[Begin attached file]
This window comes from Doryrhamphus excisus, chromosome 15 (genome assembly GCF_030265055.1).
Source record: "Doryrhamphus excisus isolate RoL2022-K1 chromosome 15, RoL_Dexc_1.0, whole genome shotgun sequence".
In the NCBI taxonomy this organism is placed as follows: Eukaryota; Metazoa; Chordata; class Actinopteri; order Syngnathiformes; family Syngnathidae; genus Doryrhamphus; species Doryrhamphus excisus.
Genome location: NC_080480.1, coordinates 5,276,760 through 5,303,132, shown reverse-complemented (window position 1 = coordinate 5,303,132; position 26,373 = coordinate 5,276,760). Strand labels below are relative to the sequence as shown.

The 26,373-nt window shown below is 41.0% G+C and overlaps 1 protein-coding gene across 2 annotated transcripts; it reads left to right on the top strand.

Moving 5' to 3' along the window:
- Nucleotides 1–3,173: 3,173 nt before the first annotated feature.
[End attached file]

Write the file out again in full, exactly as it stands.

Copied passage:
This window comes from Doryrhamphus excisus, chromosome 15 (genome assembly GCF_030265055.1).
Source record: "Doryrhamphus excisus isolate RoL2022-K1 chromosome 15, RoL_Dexc_1.0, whole genome shotgun sequence".
In the NCBI taxonomy this organism is placed as follows: Eukaryota; Metazoa; Chordata; class Actinopteri; order Syngnathiformes; family Syngnathidae; genus Doryrhamphus; species Doryrhamphus excisus.
Genome location: NC_080480.1, coordinates 5,276,760 through 5,303,132, shown reverse-complemented (window position 1 = coordinate 5,303,132; position 26,373 = coordinate 5,276,760). Strand labels below are relative to the sequence as shown.

The 26,373-nt window shown below is 41.0% G+C and overlaps 1 protein-coding gene across 2 annotated transcripts; it reads left to right on the top strand.

Moving 5' to 3' along the window:
- Nucleotides 1–3,173: 3,173 nt before the first annotated feature.